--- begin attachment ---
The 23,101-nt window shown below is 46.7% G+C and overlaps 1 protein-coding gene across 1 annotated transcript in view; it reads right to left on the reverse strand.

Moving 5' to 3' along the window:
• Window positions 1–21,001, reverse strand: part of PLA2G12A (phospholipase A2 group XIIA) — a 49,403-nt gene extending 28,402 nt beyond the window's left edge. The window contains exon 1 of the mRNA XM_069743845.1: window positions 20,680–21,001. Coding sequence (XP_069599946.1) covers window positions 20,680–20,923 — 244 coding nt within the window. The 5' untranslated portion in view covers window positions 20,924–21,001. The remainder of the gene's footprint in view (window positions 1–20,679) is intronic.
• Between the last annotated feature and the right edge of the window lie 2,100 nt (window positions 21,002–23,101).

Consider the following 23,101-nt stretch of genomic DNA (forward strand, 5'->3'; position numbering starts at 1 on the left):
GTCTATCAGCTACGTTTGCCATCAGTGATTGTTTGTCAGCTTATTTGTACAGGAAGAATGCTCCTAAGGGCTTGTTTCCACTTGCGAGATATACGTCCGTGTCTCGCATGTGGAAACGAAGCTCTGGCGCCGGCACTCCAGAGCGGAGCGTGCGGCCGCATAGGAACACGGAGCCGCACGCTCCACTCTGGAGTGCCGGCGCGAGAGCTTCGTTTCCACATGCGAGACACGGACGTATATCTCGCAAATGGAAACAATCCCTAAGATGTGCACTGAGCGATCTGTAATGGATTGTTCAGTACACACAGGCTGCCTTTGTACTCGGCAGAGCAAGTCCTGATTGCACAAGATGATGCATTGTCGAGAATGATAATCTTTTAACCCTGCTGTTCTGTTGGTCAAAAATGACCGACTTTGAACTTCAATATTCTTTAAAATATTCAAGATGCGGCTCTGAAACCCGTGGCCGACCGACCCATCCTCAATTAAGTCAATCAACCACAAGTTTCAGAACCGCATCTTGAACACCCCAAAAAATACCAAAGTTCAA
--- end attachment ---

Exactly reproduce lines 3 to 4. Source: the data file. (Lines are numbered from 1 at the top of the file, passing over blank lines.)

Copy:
• Window positions 1–21,001, reverse strand: part of PLA2G12A (phospholipase A2 group XIIA) — a 49,403-nt gene extending 28,402 nt beyond the window's left edge. The window contains exon 1 of the mRNA XM_069743845.1: window positions 20,680–21,001. Coding sequence (XP_069599946.1) covers window positions 20,680–20,923 — 244 coding nt within the window. The 5' untranslated portion in view covers window positions 20,924–21,001. The remainder of the gene's footprint in view (window positions 1–20,679) is intronic.
• Between the last annotated feature and the right edge of the window lie 2,100 nt (window positions 21,002–23,101).